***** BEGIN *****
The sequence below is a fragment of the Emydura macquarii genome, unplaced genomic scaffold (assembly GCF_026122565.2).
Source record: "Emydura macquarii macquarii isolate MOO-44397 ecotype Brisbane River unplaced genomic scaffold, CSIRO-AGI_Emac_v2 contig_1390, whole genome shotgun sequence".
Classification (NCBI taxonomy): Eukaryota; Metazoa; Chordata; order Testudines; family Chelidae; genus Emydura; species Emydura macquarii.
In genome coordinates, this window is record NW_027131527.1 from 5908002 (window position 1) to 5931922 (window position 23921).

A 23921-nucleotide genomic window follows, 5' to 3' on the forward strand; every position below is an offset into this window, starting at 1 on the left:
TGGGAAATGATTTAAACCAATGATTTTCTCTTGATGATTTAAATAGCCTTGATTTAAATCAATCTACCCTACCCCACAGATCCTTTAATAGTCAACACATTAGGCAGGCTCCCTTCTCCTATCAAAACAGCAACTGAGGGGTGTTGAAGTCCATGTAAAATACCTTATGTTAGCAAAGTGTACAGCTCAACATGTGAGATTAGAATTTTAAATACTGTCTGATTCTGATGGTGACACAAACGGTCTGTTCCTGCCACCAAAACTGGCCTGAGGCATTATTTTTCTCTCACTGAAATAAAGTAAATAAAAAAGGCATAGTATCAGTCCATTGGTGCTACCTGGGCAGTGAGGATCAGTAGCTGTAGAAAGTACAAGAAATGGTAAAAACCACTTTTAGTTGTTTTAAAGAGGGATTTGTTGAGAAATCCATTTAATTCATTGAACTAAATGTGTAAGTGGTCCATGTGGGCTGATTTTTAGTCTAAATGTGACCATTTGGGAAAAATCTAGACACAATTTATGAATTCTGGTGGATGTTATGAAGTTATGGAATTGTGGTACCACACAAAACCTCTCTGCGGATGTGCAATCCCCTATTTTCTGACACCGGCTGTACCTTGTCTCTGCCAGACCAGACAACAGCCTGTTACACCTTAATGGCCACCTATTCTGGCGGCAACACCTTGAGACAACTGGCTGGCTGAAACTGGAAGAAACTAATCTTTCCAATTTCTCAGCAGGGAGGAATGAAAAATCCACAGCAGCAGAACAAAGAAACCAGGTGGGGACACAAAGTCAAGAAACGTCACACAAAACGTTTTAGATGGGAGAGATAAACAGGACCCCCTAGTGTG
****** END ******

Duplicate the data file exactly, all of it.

The sequence below is a fragment of the Emydura macquarii genome, unplaced genomic scaffold (assembly GCF_026122565.2).
Source record: "Emydura macquarii macquarii isolate MOO-44397 ecotype Brisbane River unplaced genomic scaffold, CSIRO-AGI_Emac_v2 contig_1390, whole genome shotgun sequence".
Classification (NCBI taxonomy): Eukaryota; Metazoa; Chordata; order Testudines; family Chelidae; genus Emydura; species Emydura macquarii.
In genome coordinates, this window is record NW_027131527.1 from 5908002 (window position 1) to 5931922 (window position 23921).

A 23921-nucleotide genomic window follows, 5' to 3' on the forward strand; every position below is an offset into this window, starting at 1 on the left:
TGGGAAATGATTTAAACCAATGATTTTCTCTTGATGATTTAAATAGCCTTGATTTAAATCAATCTACCCTACCCCACAGATCCTTTAATAGTCAACACATTAGGCAGGCTCCCTTCTCCTATCAAAACAGCAACTGAGGGGTGTTGAAGTCCATGTAAAATACCTTATGTTAGCAAAGTGTACAGCTCAACATGTGAGATTAGAATTTTAAATACTGTCTGATTCTGATGGTGACACAAACGGTCTGTTCCTGCCACCAAAACTGGCCTGAGGCATTATTTTTCTCTCACTGAAATAAAGTAAATAAAAAAGGCATAGTATCAGTCCATTGGTGCTACCTGGGCAGTGAGGATCAGTAGCTGTAGAAAGTACAAGAAATGGTAAAAACCACTTTTAGTTGTTTTAAAGAGGGATTTGTTGAGAAATCCATTTAATTCATTGAACTAAATGTGTAAGTGGTCCATGTGGGCTGATTTTTAGTCTAAATGTGACCATTTGGGAAAAATCTAGACACAATTTATGAATTCTGGTGGATGTTATGAAGTTATGGAATTGTGGTACCACACAAAACCTCTCTGCGGATGTGCAATCCCCTATTTTCTGACACCGGCTGTACCTTGTCTCTGCCAGACCAGACAACAGCCTGTTACACCTTAATGGCCACCTATTCTGGCGGCAACACCTTGAGACAACTGGCTGGCTGAAACTGGAAGAAACTAATCTTTCCAATTTCTCAGCAGGGAGGAATGAAAAATCCACAGCAGCAGAACAAAGAAACCAGGTGGGGACACAAAGTCAAGAAACGTCACACAAAACGTTTTAGATGGGAGAGATAAACAGGACCCCCTAGTGTG